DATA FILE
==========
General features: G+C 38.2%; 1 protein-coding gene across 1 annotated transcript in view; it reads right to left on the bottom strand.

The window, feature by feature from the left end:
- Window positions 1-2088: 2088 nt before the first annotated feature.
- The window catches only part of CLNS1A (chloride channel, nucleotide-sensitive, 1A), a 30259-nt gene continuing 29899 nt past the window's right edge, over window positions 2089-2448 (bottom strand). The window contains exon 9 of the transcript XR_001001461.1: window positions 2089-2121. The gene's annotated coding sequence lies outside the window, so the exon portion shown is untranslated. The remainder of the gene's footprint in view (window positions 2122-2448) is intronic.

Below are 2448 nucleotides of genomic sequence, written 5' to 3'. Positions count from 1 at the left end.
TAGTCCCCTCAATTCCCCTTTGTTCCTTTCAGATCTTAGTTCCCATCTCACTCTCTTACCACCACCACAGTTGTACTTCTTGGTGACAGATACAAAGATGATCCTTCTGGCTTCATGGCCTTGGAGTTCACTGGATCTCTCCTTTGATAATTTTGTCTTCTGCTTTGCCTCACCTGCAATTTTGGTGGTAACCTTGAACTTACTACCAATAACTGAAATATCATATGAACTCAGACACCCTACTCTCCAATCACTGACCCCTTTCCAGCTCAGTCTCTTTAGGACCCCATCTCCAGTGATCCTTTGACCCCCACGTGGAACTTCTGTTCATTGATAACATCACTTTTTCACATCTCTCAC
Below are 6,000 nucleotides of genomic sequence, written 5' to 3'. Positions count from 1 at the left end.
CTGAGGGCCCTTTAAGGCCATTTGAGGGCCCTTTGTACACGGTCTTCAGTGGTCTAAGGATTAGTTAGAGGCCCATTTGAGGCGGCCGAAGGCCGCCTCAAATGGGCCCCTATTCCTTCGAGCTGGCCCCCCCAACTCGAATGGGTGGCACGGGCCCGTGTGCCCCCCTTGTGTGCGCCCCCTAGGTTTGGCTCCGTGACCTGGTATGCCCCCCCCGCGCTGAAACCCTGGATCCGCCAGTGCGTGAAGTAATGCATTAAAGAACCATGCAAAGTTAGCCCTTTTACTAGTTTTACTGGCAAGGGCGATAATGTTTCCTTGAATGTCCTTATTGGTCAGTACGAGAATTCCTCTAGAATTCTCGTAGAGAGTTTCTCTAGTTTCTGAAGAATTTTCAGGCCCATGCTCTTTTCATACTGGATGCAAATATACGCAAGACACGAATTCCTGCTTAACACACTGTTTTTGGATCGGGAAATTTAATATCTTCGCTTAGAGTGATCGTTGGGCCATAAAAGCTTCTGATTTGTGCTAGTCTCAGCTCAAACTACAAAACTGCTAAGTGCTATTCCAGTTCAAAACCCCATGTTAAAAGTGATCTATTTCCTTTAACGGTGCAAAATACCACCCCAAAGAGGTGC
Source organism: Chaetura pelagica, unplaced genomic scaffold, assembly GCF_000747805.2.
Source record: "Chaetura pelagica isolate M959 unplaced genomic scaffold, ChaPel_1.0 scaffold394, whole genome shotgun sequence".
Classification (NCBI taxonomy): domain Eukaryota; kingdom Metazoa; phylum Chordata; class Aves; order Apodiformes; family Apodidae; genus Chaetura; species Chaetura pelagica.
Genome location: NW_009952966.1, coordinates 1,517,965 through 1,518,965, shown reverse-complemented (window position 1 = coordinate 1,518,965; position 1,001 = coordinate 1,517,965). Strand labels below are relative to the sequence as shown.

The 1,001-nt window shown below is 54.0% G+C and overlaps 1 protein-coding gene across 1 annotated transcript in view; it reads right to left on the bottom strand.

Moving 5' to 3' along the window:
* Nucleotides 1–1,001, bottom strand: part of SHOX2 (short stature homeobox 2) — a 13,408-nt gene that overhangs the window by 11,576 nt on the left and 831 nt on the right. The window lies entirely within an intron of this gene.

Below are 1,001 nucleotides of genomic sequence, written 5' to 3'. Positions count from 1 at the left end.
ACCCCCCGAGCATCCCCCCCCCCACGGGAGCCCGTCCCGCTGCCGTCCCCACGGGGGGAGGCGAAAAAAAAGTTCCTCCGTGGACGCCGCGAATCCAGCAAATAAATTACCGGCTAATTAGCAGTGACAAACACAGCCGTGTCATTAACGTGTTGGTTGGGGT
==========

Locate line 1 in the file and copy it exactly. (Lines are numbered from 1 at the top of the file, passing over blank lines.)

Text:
General features: G+C 38.2%; 1 protein-coding gene across 1 annotated transcript in view; it reads right to left on the bottom strand.